And yes, the voting records for the other Justices were lopsided as well. For them, fighting historic discrimination always--or almost always--won. Just awful, huh?

One need not agree in every case with these more liberal Justices--Ginsburg, Breyer, Stevens and Souter--to recognize that they, much more so than the others, view fighting discrimination as a paramount American value. They give it precedence in all, or virtually all, of the cases. The others usually--or, as in these 5 cases, always-- find something else to be more important.

In the next and final post in this series, we will identify the other interests. That is, the interests that prevailed over anti-discrimination in these cases. We will also add the 2 "pro-White" decisions back into the mix. Not surprisingly, they share a common thread with the other 5.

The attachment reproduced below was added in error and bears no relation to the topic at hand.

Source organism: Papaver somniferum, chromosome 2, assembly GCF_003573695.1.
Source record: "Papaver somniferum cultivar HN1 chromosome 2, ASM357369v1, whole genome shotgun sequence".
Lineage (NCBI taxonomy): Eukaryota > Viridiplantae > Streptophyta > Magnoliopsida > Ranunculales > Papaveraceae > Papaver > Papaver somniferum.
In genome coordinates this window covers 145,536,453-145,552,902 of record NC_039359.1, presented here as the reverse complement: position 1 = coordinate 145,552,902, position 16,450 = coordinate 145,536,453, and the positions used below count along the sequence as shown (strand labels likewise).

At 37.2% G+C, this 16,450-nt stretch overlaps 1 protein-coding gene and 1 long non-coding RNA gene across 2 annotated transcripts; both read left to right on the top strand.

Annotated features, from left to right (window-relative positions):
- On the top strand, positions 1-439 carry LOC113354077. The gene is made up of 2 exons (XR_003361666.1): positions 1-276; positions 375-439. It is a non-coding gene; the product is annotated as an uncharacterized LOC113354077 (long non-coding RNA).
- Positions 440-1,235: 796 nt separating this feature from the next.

For now, let's conclude with a preview. Let's look again at all 7 divided discrimination cases as we did in part 1 of this series. But this time, let's look at them a bit differently. Previously they were viewed as discrimination claims, regardless of who brought them. Let's now look at them from the perspective of remedies for historic discrimination.

Each of the 7 cases, regardless of the nature of the claim or who brought it, presented the question of whether or not to support remedial efforts for discrimination against minorities or the vulnerable. In each case, the issue involved an effort to fight such discrimination or to ameliorate the lingering effects of such discrimination in the past. So every case required the Justices to choose between supporting the remedial efforts or siding with other concerns or interests.

Take a guess.

Then look at the choices made by each Justice and by the Court itself in the 7 cases. As depicted in the following graph, there are no big surprises.
Remedies for Past Discrimination vs. Other Interests
OCT08 Term
(click to enlarge)
Need it be said again? Connect the dots.

Which Justices care about what? Really care. Care enough that they consistently choose anti-discrimination efforts. And which Justices consistently do not?

In the concluding post in this series, we'll take a final look at all of this.